Anonymous to target Formula 1 and supporters

Anonymous is threatening to hack websites that are linked or are supporting the Formula 1 Grand Prix in Canada set a few weeks from now.

Anonymous said that they are doing this because the Formula 1 organizers are going to go ahead with a Grand Prix or race in an area that “Amnesty International and other global human rights groups have declared human right violators.”

Quebec’s Special Law 78 offers harsh regulations regarding demonstrations in the province. Individual who are caught striking or demonstrating can be fined heavily.

The group is warning anyone who is going to take part in the Formula 1 Grand Prix in Canada that they are vulnerable to Anonymous’ attack.

A spokesperson from Anonymous said, “As we did in Bahrain – Anonymous intends to wreck Mr Eccelstone’s little party. Beginning on June 7 and running through race day on June 10, Anonymous will take down all the Formula 1 websites, dump the servers and databases – and wreck anything else F1 related we can on the Internet.”

“We would like to remind anyone considering attending this abominable race, that last time Anonymous found all the spectators personal data, including credit card numbers – un-encrypted on F1 servers,” the group added.

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Woman fights back after losing insurance because of Facebook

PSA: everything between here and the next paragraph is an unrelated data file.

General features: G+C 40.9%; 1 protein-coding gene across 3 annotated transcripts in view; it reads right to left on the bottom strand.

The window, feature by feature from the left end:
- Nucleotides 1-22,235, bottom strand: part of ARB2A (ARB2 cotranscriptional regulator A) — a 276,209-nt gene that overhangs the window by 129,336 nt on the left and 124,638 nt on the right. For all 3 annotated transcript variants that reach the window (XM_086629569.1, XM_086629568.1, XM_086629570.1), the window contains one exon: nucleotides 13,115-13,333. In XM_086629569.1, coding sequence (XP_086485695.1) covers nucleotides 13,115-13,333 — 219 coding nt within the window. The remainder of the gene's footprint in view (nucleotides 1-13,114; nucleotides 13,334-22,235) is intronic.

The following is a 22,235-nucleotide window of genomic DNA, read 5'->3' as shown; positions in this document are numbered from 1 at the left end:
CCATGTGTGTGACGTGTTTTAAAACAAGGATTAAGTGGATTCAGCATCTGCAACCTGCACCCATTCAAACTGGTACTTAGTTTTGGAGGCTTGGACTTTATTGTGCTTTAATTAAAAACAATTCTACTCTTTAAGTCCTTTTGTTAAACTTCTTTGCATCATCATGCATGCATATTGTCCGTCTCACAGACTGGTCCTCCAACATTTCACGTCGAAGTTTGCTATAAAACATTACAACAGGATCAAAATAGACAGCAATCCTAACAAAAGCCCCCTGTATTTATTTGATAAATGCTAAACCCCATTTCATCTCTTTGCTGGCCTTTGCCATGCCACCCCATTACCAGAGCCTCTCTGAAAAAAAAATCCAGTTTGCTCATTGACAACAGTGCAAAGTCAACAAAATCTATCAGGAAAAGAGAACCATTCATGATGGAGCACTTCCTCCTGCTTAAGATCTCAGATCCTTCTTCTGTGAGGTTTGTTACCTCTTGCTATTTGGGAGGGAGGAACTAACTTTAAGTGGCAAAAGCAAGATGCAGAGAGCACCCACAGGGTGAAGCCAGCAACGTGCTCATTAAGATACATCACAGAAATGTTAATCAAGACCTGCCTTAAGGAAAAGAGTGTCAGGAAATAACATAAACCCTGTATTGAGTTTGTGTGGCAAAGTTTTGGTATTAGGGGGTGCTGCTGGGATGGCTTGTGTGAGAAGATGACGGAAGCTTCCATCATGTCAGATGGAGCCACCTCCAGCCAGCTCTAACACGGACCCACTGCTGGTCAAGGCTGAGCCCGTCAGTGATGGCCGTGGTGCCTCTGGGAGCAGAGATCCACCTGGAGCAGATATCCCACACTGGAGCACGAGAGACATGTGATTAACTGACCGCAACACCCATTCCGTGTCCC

If you’re on depression leave, make sure you don’t post happy pictures on Facebook.

That’s the lesson a woman learned after her insurance provider withdrew her disability benefits after seeing “evidence” that she was no longer depressed.

Nathalie Blanchard was diagnosed with major depression and took a long-term sick leave from her job at IBM in Bromont, Quebec.  She was receiving monthly benefits from her insurance company, Manulife.

According to 29-year old Canadian, when she called up the company to ask why the payments dried up, her insurance agent told her she was no longer depressed and cited pictures she posted on Facebook, including ones showing her enjoying a male strip-tease show at a Chippendales bar while celebrating her birthday.

Today, she said she would fight her insurance company’s decision. “This is a major battle and it’s not going to be easy,” she said in a telephone interview from her home.

Blanchard’s lawyer, Tom Lavin, said his client had the right to enjoy a vacation therefore was wrongfully dismissed from her benefits.

“The issue for me is that they stopped her disability benefits without the proper medical recommendations. Her doctor recommended she go on vacation,” he said.

When  contacted, Manulife declined to comment on the incident. They did, however, release a statement saying “we would not deny or terminate a valid claim solely based on information published on websites such as Facebook.”

Nathalie Blanchard’s hearing will take place on December 8 before the Quebec Superior Court.